• Carthage was founded in 1847. That’s more than 170 years of leaders, makers, and go-getters going out and going forth. Read more about Carthage’s rich history.

    • More than 90 percent of our students receive financial aid, a hefty chunk of which is scholarships and grants — including $1.25 million annually from the Presidential Scholarship Competition and numerous Merit Scholarships. Learn what’s available.

    • Abraham Lincoln was an early Trustee of the College, and U.S. Secretary of State John Hay was a Carthage alum. The two still have a proud place on our campus. Spend some time with them in our Sesquicentennial Plaza. On warm days you’ll find professors leading their classes here.

    • Come to Carthage; hear yourself think — think … think …
      Legend has it that Sesquicentennial Plaza holds a perfect echo. Just stand with both your feet on the “1847,” face Straz, and start talking. “You’re the only one who can hear you, but you’ll be crystal clear,” promises English and theatre alumna Mikaley Osley.

    • Our Great Lake provides Carthage students with some amazing views. Think classes on the beach, lake views from the lab, and sunrises from your dorm room. “I love waking up in the morning with the sun shining off the lake. Nothing compares to the view in the morning,” says biology and neuroscience major Ann O’Leary.

    • Carthage awards up to 30 Presidential Scholarships each year, which range from 75% tuition up to full tuition, room, and board. Learn more.

    • For a full decade, NASA has selected Carthage students to conduct research aboard its zero-gravity aircraft. Lately, the stakes have risen. A team of underclassmen is grinding to prepare a tiny but powerful Earth-imaging satellite for launch to the International Space Station. Learn more about the space sciences at Carthage

    • Carthage is the only college or university in the Midwest where every freshman takes a full-year sequence of foundational texts of the Western intellectual tradition. Learn about the Carthage core.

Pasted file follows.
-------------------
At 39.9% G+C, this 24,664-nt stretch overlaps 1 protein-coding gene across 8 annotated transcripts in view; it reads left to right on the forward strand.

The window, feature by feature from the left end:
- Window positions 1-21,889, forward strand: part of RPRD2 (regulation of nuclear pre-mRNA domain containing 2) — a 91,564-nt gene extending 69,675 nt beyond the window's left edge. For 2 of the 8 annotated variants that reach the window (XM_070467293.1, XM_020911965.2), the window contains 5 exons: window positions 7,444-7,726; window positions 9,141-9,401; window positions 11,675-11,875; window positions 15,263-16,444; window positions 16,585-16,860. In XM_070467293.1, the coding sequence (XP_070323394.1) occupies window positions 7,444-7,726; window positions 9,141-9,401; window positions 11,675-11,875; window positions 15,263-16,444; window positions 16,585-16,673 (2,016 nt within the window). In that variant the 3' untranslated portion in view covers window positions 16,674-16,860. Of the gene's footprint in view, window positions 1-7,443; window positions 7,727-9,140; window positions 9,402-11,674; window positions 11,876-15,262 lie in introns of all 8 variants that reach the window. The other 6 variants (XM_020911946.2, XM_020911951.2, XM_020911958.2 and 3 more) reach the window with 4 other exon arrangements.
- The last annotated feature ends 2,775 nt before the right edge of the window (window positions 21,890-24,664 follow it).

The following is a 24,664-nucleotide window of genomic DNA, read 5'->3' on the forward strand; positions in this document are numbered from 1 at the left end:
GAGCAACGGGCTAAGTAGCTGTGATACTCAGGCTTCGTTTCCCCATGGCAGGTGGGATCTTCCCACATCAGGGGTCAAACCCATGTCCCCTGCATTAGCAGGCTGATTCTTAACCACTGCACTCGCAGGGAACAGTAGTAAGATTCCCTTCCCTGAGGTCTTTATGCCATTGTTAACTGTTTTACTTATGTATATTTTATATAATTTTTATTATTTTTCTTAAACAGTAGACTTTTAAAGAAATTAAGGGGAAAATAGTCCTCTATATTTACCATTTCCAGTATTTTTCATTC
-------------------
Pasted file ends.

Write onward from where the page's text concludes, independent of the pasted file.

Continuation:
• With a student-faculty ratio of 12:1, your professors will know who you are. They will also know who you want to be — and how to get you there. Meet our faculty.

    • There are more than 120 student organizations on campus, from Amnesty International to Chemistry Club, to Frisbee and Latin Belly Dancing. See how easy it is to get involved.

    • True story: There are more than 27 art galleries, a dozen museums, and nine theatres within 25 miles of Carthage. Some highlights: The nationally recognized Racine Art Museum, the world-renowned Art Institute of Chicago, and the Milwaukee Art Museum. Learn more about our location.

    • What’s better than one professor? Two professors. What’s better than two professors? Two professors from totally different fields teaching a single class. There’s debate. Discussion. Differing perspectives. This is where the magic happens. That’s why every student takes a Carthage Symposium.

    • Imagine presenting your original research at an international conference — as an undergraduate. Carthage is dedicated to undergraduate research. Learn more about current opportunities.

    • You can’t hide here — not with only 17 other students in the classroom with you. That’s going to be rough some mornings. But later, when you’re able to argue your point of view thoughtfully, express your opinions succinctly, and meet challenges head-on, without fear … Yep, you’ll thank us.

    • Carthage is ranked No. 11 in the country for student participation in short-term study abroad. Every J-Term, hundreds of students travel all over the world on faculty-led study tours. Imagine a month in Sweden, Rome, Cuba, Senegal, India, Japan …